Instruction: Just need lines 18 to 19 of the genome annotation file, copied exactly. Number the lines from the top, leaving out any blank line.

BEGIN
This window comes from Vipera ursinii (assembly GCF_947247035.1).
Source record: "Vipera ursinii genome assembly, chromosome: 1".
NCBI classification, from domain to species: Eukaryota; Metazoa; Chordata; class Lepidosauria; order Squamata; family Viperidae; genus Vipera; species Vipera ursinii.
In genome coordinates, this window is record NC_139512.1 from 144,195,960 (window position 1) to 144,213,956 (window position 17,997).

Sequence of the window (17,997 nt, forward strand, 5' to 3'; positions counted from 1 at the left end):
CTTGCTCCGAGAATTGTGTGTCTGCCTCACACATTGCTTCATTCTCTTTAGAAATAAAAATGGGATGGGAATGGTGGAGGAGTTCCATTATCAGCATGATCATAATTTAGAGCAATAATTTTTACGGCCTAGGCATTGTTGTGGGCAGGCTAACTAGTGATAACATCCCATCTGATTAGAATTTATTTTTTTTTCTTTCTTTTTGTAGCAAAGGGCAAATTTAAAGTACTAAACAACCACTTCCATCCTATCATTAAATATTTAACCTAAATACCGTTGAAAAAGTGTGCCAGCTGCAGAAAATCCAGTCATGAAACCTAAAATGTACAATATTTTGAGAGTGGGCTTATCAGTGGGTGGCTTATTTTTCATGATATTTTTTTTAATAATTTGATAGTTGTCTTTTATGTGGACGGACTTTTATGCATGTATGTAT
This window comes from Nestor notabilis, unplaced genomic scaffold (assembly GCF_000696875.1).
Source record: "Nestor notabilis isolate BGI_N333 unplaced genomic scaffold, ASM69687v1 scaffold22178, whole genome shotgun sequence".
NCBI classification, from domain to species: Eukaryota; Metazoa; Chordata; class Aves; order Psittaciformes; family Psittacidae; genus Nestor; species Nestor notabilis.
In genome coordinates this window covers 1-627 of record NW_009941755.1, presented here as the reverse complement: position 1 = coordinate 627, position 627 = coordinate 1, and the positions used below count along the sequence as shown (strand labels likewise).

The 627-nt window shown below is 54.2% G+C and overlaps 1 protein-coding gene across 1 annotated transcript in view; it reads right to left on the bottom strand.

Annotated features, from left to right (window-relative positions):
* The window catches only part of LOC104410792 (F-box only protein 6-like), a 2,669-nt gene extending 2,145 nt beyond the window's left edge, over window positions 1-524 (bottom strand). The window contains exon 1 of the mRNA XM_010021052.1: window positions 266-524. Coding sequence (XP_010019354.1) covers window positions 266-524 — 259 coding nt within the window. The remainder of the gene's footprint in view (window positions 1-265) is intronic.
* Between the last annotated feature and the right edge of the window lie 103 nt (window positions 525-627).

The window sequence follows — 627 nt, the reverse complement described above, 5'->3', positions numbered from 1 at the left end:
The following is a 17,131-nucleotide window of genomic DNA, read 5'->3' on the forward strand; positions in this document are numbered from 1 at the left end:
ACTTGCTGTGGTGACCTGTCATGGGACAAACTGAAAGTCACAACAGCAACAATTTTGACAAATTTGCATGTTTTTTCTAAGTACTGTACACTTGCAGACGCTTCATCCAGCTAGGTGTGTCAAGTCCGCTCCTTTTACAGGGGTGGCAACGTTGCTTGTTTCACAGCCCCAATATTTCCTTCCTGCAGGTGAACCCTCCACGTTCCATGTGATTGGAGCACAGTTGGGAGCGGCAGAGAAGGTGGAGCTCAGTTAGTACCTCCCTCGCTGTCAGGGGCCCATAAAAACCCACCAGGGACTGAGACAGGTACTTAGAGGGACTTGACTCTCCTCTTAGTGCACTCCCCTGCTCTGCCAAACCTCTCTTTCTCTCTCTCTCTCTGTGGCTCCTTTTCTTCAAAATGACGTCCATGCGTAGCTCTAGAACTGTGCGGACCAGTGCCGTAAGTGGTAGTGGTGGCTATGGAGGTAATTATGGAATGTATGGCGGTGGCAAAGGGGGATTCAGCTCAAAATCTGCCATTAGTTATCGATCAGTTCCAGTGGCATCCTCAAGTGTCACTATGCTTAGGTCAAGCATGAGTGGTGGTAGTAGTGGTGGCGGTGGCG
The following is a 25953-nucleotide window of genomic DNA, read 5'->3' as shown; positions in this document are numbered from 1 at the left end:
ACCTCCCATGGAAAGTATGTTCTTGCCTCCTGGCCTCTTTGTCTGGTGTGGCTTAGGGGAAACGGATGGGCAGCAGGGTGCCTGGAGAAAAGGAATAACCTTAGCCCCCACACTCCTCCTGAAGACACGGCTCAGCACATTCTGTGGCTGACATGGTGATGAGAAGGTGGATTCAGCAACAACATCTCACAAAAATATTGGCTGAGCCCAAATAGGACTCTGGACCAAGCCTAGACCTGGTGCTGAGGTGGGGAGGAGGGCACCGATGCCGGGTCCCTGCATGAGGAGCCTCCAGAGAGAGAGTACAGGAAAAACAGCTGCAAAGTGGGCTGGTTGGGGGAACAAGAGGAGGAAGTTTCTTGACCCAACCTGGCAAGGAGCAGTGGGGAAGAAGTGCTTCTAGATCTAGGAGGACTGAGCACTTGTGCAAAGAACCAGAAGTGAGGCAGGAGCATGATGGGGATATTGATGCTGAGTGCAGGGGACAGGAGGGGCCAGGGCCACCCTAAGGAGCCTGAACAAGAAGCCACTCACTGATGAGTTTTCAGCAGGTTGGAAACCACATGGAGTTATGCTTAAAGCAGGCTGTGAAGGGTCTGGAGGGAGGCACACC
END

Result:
The following is a 25953-nucleotide window of genomic DNA, read 5'->3' as shown; positions in this document are numbered from 1 at the left end:
ACCTCCCATGGAAAGTATGTTCTTGCCTCCTGGCCTCTTTGTCTGGTGTGGCTTAGGGGAAACGGATGGGCAGCAGGGTGCCTGGAGAAAAGGAATAACCTTAGCCCCCACACTCCTCCTGAAGACACGGCTCAGCACATTCTGTGGCTGACATGGTGATGAGAAGGTGGATTCAGCAACAACATCTCACAAAAATATTGGCTGAGCCCAAATAGGACTCTGGACCAAGCCTAGACCTGGTGCTGAGGTGGGGAGGAGGGCACCGATGCCGGGTCCCTGCATGAGGAGCCTCCAGAGAGAGAGTACAGGAAAAACAGCTGCAAAGTGGGCTGGTTGGGGGAACAAGAGGAGGAAGTTTCTTGACCCAACCTGGCAAGGAGCAGTGGGGAAGAAGTGCTTCTAGATCTAGGAGGACTGAGCACTTGTGCAAAGAACCAGAAGTGAGGCAGGAGCATGATGGGGATATTGATGCTGAGTGCAGGGGACAGGAGGGGCCAGGGCCACCCTAAGGAGCCTGAACAAGAAGCCACTCACTGATGAGTTTTCAGCAGGTTGGAAACCACATGGAGTTATGCTTAAAGCAGGCTGTGAAGGGTCTGGAGGGAGGCACACC